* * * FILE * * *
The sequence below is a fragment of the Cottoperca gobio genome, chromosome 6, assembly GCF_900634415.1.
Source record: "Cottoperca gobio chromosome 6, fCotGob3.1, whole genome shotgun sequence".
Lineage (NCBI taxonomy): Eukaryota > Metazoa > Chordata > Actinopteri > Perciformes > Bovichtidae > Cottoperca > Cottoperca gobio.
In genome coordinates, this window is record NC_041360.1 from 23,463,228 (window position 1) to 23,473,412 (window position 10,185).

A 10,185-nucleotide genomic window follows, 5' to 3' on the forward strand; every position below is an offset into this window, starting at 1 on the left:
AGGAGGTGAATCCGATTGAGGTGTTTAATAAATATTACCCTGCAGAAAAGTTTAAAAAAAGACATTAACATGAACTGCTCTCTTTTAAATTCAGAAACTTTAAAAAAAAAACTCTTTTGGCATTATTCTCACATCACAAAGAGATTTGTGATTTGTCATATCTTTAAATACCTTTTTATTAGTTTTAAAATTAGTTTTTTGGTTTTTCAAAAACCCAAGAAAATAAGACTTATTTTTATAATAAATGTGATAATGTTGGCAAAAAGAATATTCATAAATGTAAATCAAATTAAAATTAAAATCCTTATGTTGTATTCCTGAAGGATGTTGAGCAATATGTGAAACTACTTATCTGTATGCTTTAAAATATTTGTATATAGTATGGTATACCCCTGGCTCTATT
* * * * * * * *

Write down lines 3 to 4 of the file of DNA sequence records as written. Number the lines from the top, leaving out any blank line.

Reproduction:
Lineage (NCBI taxonomy): Eukaryota > Metazoa > Chordata > Actinopteri > Perciformes > Bovichtidae > Cottoperca > Cottoperca gobio.
In genome coordinates, this window is record NC_041360.1 from 23,463,228 (window position 1) to 23,473,412 (window position 10,185).